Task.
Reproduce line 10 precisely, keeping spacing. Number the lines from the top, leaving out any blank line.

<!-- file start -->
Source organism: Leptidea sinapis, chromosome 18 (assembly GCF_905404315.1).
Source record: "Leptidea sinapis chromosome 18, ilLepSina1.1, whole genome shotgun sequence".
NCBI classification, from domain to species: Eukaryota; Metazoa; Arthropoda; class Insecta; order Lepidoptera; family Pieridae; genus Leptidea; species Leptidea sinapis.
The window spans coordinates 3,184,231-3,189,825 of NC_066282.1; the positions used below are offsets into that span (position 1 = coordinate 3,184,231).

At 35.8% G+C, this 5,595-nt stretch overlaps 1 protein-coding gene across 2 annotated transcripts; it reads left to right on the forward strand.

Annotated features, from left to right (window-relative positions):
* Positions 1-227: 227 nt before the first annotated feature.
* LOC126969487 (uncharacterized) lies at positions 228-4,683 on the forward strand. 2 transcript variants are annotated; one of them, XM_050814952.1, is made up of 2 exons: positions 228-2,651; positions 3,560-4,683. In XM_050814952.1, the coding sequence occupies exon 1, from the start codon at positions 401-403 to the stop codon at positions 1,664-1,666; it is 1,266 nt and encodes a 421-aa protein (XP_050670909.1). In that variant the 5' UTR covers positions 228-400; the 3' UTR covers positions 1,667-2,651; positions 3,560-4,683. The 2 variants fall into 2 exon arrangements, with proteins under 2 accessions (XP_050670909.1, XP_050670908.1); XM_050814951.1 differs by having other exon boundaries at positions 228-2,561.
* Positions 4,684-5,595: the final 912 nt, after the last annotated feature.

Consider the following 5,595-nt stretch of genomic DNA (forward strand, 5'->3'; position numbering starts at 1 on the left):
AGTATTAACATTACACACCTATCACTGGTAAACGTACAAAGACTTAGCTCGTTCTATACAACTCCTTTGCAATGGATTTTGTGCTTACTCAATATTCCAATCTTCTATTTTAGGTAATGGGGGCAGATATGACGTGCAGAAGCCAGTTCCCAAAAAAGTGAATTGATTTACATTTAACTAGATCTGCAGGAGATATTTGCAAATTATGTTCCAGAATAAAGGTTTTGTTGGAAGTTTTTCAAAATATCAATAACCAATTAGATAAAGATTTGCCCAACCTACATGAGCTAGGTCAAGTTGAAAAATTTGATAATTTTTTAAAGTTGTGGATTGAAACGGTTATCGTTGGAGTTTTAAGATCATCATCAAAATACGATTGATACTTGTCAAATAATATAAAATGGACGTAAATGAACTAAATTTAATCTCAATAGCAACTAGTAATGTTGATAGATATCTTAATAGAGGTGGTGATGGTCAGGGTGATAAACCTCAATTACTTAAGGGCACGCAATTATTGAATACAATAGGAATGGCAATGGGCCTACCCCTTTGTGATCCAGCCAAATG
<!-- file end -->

Consider the following 5,595-nt stretch of genomic DNA (forward strand, 5'->3'; position numbering starts at 1 on the left):